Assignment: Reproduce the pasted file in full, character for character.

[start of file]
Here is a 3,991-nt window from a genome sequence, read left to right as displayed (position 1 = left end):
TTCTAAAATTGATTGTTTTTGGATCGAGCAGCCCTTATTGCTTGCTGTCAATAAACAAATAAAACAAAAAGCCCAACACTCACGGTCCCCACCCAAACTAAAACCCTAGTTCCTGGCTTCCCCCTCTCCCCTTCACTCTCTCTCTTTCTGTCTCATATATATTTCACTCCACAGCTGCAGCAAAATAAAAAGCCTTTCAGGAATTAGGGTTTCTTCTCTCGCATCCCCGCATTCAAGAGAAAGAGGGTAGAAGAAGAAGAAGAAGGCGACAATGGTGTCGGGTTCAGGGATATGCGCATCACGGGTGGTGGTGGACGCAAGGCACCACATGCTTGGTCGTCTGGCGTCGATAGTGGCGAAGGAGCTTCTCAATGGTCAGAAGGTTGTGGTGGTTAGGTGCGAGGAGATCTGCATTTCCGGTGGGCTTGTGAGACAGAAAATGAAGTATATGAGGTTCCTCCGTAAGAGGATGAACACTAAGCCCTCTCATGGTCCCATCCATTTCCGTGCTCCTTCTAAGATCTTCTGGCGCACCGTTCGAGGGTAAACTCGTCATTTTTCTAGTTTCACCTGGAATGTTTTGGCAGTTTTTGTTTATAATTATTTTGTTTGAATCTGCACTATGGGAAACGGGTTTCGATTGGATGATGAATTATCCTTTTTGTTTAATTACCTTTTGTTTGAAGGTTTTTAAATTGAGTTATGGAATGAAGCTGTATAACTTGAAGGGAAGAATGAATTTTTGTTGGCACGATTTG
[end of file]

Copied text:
Here is a 3,991-nt window from a genome sequence, read left to right as displayed (position 1 = left end):
TTCTAAAATTGATTGTTTTTGGATCGAGCAGCCCTTATTGCTTGCTGTCAATAAACAAATAAAACAAAAAGCCCAACACTCACGGTCCCCACCCAAACTAAAACCCTAGTTCCTGGCTTCCCCCTCTCCCCTTCACTCTCTCTCTTTCTGTCTCATATATATTTCACTCCACAGCTGCAGCAAAATAAAAAGCCTTTCAGGAATTAGGGTTTCTTCTCTCGCATCCCCGCATTCAAGAGAAAGAGGGTAGAAGAAGAAGAAGAAGGCGACAATGGTGTCGGGTTCAGGGATATGCGCATCACGGGTGGTGGTGGACGCAAGGCACCACATGCTTGGTCGTCTGGCGTCGATAGTGGCGAAGGAGCTTCTCAATGGTCAGAAGGTTGTGGTGGTTAGGTGCGAGGAGATCTGCATTTCCGGTGGGCTTGTGAGACAGAAAATGAAGTATATGAGGTTCCTCCGTAAGAGGATGAACACTAAGCCCTCTCATGGTCCCATCCATTTCCGTGCTCCTTCTAAGATCTTCTGGCGCACCGTTCGAGGGTAAACTCGTCATTTTTCTAGTTTCACCTGGAATGTTTTGGCAGTTTTTGTTTATAATTATTTTGTTTGAATCTGCACTATGGGAAACGGGTTTCGATTGGATGATGAATTATCCTTTTTGTTTAATTACCTTTTGTTTGAAGGTTTTTAAATTGAGTTATGGAATGAAGCTGTATAACTTGAAGGGAAGAATGAATTTTTGTTGGCACGATTTG